Water has always been a big one for me, I drink a lot of the stuff. There weren't any real changes that I made to this habit but I thought it was an important point to bring up, because it will make such a difference to how congested your skin is or isn't. I like to drink a minimum of 3L of water per day, sometimes up to 4L in summer. Keep in mind I live in a climate that's warm all year 'round and I exercise daily, so I may need a little more water than some.



I'm not a huge coffee drinker because I hate the shakes it gives me and the anxiety that looms a few hours after it. Every now and again I'll have a cup of coffee, and 2-3 days later I get a small breakout. Avoiding it all together is a good way for me to guarantee no random little breakouts (especially when my skin was already very painful - see picture above from September 2016). This is definitely not the case for everyone, but if you have a few gut sensitivities like I do, perhaps it's time to ditch the coffee.



This took a little while to notice, as with any dietary change (stick to it!). Around mid last year I swapped to a low carbohydrate diet, keeping my carbohydrates under 100g per day as a way to alleviate some of my PCOS symptoms and hopefully regulate my cycle. If you're unaware, carbohydrates can directly impact your testosterone levels via the spiking of insulin. After 2-3 months of having a diet which was lower in carbohydrates my skin began to calm down. There were still a lot of issues with the texture and damage that needed to be repaired, but I could see that it was changing.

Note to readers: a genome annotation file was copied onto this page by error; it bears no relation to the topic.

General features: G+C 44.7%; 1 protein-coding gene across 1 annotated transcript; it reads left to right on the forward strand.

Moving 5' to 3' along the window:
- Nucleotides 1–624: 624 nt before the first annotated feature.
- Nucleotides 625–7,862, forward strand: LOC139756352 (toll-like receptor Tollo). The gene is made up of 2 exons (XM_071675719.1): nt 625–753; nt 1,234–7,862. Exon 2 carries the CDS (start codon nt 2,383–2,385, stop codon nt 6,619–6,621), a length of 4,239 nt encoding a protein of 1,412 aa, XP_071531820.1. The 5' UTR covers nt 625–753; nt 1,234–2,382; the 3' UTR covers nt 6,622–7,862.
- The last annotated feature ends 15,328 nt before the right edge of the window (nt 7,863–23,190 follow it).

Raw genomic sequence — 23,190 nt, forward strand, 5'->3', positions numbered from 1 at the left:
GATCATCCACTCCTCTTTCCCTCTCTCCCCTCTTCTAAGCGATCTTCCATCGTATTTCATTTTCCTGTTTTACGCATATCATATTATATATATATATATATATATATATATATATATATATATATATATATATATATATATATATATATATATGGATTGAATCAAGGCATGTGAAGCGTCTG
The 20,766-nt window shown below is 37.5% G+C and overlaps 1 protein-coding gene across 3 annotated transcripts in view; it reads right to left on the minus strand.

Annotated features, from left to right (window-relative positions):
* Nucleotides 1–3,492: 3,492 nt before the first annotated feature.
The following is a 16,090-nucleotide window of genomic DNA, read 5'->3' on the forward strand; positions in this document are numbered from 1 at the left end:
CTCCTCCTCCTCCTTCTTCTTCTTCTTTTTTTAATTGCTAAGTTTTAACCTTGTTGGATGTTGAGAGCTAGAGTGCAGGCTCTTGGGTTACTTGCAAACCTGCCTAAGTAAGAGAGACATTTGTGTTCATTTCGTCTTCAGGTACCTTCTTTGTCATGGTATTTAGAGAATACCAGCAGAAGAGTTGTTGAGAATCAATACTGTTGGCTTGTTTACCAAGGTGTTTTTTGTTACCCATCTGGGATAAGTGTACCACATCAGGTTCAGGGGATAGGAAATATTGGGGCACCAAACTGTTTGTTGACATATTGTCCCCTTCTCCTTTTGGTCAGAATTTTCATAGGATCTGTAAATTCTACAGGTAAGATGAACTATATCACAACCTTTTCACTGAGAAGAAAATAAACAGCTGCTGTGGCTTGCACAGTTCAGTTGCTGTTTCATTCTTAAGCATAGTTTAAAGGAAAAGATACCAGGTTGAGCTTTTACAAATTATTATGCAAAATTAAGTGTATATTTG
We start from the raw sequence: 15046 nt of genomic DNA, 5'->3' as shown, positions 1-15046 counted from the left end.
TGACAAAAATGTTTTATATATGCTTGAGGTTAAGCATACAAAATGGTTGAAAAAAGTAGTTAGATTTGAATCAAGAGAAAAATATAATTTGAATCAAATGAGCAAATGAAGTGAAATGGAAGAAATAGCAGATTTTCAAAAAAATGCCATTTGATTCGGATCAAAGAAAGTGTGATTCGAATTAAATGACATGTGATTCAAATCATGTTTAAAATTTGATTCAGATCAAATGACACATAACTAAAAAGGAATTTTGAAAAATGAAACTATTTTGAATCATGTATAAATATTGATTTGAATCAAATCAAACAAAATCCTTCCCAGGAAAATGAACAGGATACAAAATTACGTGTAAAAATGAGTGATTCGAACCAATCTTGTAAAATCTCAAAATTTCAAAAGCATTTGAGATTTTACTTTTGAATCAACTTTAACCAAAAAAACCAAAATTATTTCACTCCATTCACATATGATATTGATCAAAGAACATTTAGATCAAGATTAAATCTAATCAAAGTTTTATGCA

I've currently been in ketosis for 3 months now (it was far easier to transition to this from a low carb diet than it would have been from how I was eating before - an even balance of carbs/protein/fat). Keto is very high in fats, which I find help my skin, and my insulin sensitivity, tremendously. At the moment I'm eating maximum 20-30g of carbohydrates per day, around 90g of protein, and 130-140g of fat. Having such a large amount of good fats in my diet (think: salmon, olive oil, macadamia oil, nuts, avocado, etc) works very well for my skin. This kind of diet definitely does not suit everyone, and some people might perform very poorly on it, but I'm finding it suits me.